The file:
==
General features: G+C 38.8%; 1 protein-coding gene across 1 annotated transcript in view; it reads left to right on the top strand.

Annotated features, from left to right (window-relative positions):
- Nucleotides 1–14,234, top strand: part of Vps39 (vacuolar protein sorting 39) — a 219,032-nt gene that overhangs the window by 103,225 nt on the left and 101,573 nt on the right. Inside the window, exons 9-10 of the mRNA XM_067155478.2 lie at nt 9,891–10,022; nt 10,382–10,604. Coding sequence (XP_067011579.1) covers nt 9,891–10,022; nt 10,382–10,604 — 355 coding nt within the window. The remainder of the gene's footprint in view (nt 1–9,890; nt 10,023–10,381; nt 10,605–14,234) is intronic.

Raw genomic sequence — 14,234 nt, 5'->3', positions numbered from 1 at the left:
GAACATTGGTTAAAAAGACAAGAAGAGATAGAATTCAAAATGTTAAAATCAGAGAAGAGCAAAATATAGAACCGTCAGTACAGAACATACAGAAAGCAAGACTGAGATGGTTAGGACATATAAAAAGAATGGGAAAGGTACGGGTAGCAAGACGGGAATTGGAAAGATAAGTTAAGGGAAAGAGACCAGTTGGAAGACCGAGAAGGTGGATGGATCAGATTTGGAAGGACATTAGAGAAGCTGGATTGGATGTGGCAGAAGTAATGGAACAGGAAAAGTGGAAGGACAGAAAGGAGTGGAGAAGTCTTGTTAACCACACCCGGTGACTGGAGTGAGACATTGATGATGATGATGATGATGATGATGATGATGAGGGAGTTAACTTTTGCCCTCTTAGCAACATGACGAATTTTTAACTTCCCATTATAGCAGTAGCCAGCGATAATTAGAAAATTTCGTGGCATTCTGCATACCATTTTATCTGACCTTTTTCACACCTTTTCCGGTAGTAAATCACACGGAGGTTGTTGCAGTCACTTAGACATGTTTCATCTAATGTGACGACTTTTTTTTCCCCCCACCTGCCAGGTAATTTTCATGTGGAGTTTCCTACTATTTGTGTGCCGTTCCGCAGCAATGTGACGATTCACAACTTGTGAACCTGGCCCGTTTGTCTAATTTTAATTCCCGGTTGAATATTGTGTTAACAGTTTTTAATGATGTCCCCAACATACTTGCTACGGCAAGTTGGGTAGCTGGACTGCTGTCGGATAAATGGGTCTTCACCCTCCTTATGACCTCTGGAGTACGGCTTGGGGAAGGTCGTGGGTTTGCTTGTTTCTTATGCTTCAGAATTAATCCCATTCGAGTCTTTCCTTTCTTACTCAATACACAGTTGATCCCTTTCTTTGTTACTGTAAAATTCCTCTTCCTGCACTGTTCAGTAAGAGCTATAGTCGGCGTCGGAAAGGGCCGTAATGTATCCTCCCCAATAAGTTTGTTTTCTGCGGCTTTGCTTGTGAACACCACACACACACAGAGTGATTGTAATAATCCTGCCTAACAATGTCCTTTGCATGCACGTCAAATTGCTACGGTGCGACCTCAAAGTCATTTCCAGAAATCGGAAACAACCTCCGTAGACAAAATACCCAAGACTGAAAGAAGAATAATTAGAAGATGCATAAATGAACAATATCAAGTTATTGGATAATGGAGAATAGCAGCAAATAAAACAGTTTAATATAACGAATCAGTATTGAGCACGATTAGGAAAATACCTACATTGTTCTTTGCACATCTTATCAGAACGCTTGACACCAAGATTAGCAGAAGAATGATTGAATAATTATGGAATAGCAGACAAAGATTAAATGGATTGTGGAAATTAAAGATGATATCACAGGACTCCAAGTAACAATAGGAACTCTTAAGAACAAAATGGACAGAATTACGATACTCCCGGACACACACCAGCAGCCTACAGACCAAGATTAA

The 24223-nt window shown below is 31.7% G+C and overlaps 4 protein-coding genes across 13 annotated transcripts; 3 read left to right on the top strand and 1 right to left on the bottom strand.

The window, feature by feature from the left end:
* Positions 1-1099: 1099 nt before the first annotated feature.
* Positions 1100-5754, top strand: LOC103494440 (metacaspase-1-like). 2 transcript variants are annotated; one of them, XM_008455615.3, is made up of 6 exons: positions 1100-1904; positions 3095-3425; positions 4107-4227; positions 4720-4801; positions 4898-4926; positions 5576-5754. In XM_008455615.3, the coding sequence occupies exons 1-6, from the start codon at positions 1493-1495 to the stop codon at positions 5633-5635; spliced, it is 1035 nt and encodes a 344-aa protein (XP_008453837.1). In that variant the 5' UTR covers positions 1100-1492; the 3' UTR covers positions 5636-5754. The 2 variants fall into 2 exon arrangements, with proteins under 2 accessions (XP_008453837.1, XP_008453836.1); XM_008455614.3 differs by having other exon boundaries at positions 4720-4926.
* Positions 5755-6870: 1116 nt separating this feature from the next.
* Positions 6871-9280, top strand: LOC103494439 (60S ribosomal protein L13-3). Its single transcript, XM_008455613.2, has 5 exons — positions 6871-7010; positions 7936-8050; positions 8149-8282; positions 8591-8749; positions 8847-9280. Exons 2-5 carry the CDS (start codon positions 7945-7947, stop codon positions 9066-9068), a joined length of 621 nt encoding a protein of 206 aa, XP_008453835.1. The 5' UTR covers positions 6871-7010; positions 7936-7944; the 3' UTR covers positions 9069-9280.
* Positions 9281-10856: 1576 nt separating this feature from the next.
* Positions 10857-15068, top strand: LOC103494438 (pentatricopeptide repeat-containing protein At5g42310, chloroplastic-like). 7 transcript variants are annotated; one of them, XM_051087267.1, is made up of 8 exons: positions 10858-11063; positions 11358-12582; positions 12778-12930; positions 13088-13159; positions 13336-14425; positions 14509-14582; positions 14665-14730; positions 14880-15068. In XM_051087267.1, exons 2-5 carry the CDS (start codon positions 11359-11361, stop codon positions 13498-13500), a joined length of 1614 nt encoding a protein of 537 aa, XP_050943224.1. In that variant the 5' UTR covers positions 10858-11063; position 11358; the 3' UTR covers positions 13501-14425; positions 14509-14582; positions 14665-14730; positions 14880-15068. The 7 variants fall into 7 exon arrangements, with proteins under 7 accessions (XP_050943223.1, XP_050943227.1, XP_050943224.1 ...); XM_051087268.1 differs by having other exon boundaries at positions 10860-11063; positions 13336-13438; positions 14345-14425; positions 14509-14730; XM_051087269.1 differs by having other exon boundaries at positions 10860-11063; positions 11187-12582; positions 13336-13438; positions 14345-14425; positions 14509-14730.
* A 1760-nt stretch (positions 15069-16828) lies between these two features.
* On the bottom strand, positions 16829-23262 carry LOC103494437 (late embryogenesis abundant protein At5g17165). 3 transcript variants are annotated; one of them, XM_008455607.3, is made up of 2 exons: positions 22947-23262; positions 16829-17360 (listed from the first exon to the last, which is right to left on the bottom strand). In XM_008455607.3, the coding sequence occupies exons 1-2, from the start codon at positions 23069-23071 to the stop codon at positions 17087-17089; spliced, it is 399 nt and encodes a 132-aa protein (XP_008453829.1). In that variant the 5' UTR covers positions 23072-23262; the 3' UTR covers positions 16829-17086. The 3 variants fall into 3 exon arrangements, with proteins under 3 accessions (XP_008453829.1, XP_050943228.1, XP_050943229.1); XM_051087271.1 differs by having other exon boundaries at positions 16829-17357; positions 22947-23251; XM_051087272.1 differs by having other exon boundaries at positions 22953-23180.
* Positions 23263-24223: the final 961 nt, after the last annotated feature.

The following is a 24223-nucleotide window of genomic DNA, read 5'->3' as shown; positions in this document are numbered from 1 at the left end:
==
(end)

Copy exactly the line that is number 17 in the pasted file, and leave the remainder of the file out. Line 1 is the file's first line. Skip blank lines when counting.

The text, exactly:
The following is a 24223-nucleotide window of genomic DNA, read 5'->3' as shown; positions in this document are numbered from 1 at the left end: